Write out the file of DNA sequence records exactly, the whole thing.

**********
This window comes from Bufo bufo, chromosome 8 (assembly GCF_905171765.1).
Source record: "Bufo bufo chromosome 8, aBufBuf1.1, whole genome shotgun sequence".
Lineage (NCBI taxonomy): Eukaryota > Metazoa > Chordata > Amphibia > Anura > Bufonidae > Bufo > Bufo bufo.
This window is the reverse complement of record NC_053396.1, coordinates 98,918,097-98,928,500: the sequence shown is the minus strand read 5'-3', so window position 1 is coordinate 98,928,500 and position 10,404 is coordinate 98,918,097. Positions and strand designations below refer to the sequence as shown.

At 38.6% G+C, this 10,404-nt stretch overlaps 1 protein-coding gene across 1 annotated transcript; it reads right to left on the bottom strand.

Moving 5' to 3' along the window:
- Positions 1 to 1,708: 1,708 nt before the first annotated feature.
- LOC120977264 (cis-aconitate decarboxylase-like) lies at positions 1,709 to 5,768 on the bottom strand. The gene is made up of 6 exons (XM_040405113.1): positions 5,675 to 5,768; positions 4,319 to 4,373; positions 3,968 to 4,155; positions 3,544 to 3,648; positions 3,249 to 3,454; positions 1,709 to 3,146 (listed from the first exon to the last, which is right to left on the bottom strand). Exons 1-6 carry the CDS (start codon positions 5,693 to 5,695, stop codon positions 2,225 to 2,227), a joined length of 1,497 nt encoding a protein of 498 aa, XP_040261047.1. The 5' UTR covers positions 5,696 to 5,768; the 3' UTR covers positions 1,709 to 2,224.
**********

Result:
This window comes from Bufo bufo, chromosome 8 (assembly GCF_905171765.1).
Source record: "Bufo bufo chromosome 8, aBufBuf1.1, whole genome shotgun sequence".
Lineage (NCBI taxonomy): Eukaryota > Metazoa > Chordata > Amphibia > Anura > Bufonidae > Bufo > Bufo bufo.
This window is the reverse complement of record NC_053396.1, coordinates 98,918,097-98,928,500: the sequence shown is the minus strand read 5'-3', so window position 1 is coordinate 98,928,500 and position 10,404 is coordinate 98,918,097. Positions and strand designations below refer to the sequence as shown.

At 38.6% G+C, this 10,404-nt stretch overlaps 1 protein-coding gene across 1 annotated transcript; it reads right to left on the bottom strand.

Moving 5' to 3' along the window:
- Positions 1 to 1,708: 1,708 nt before the first annotated feature.
- LOC120977264 (cis-aconitate decarboxylase-like) lies at positions 1,709 to 5,768 on the bottom strand. The gene is made up of 6 exons (XM_040405113.1): positions 5,675 to 5,768; positions 4,319 to 4,373; positions 3,968 to 4,155; positions 3,544 to 3,648; positions 3,249 to 3,454; positions 1,709 to 3,146 (listed from the first exon to the last, which is right to left on the bottom strand). Exons 1-6 carry the CDS (start codon positions 5,693 to 5,695, stop codon positions 2,225 to 2,227), a joined length of 1,497 nt encoding a protein of 498 aa, XP_040261047.1. The 5' UTR covers positions 5,696 to 5,768; the 3' UTR covers positions 1,709 to 2,224.